Arup claims BSkyB turbine is not 'token'
BSkyB’s new wind turbine is not ‘token’, says Arup Associates’ Mike Beavan
The prevailing view is that urban wind turbines are not economically viable. Remember it was just in 2010 that the ODA dropped the proposed 130m turbine from the Eton Manor site at the Olympic Park. So Footprint put to Arup Associates some additional questions about their new 18m wind turbine recently completed at the BSkyB Studio in west London.
BSkyB’s initial brief for SkyStudios was for a sustainable HQ which would minimise energy use throughout and maximise the use of appropriate renewable energy on the site. The building’s electricity supply is powered by wood chip-fired biomass CCHP, and waste energy is used to heat and cool the building.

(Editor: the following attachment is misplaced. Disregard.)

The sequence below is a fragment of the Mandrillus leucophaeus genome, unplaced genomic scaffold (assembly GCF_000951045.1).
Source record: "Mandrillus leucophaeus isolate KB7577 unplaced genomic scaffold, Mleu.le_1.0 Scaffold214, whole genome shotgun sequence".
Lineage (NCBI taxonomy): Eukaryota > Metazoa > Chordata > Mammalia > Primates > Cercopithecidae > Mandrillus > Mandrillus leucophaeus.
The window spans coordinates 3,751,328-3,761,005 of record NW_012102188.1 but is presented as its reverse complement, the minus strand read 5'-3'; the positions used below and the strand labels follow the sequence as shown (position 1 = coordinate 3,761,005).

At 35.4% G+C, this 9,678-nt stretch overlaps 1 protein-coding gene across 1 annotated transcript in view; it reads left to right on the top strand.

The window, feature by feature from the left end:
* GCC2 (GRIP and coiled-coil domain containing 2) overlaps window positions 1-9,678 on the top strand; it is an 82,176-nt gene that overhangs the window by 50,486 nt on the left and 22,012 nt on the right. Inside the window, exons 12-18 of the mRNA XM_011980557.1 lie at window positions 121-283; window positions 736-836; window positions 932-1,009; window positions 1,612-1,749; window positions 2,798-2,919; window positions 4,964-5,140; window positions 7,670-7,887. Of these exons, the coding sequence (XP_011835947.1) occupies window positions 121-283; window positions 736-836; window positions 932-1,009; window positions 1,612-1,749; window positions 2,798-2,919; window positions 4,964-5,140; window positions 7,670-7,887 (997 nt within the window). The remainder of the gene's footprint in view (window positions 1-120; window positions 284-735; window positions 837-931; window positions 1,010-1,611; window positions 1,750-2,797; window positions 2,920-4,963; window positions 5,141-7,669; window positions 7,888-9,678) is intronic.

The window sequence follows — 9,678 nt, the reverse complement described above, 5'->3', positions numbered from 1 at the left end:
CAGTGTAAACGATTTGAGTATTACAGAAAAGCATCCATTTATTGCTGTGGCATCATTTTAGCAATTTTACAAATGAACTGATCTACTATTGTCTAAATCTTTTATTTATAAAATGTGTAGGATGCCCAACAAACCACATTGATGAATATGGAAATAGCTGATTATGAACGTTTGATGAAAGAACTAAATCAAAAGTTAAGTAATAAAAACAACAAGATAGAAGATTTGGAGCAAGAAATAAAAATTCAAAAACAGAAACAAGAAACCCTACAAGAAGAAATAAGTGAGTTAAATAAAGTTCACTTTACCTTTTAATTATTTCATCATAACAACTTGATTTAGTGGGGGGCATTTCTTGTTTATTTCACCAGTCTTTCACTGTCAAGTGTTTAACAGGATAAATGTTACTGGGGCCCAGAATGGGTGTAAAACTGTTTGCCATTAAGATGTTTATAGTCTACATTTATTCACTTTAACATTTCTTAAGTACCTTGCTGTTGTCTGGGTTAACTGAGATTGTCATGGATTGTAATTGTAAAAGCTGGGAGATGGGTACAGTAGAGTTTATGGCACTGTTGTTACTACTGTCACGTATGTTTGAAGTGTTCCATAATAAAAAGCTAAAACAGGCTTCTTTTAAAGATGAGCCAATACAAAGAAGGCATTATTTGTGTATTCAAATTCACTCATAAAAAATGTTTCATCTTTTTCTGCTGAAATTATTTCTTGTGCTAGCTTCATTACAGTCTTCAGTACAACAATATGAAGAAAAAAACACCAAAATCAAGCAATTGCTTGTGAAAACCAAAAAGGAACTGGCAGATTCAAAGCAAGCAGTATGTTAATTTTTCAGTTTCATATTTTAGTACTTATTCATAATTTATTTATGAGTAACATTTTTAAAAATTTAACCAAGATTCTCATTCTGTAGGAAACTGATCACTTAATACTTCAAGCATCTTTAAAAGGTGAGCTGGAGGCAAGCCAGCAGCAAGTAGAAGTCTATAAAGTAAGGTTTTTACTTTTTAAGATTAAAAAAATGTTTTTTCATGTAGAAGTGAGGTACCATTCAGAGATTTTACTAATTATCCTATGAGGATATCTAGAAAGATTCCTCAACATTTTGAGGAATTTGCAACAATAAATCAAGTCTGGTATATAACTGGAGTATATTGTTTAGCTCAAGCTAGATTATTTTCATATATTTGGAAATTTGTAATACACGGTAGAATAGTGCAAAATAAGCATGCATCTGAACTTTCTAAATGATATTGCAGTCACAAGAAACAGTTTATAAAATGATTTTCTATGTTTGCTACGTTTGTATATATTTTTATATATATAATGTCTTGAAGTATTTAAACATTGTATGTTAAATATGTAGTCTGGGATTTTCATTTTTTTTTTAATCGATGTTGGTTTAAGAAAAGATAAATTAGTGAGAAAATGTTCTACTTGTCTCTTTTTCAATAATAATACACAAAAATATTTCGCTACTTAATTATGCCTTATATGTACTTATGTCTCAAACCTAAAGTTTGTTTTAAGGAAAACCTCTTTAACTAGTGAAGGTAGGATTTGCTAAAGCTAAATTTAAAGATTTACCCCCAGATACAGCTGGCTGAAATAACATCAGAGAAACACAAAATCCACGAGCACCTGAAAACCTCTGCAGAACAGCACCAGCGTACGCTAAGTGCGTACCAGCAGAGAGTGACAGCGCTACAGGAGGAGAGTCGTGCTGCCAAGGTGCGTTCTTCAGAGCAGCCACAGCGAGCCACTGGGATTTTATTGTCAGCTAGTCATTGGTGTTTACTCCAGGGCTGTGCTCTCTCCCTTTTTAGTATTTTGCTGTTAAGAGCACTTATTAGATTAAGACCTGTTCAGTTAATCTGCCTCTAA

‘A wind turbine was the only renewable which made sense. It is not token or notional,’ says Mike Beavan, the Arup Associates engineer responsible for the project. According to Beaven, embodied energy was calculated and considered in final the decision to proceed with the turbine. The ‘carbon payback’ for the turbine and its structure is estimated at 2.4 years.
When asked what percentage of the building’s load is met by the wind turbine, Beavan explains that due to the building’s high intensity functions which include data centres and recording studios, it is misleading to represent the contribution of the wind turbine as a percentage of overall energy use. The turbine is predicted to produce approximately 133,100 kWh per year, which is roughly equivalent to 55 to 60 per cent of Harlequin 1’s annual office lighting requirement.
The turbine design is bespoke and was developed in collaboration with manufacturer, Northern Wind. The turbine’s power output is currently exceeding expectations, delivering significant energy at relatively low wind-speeds. Read more here.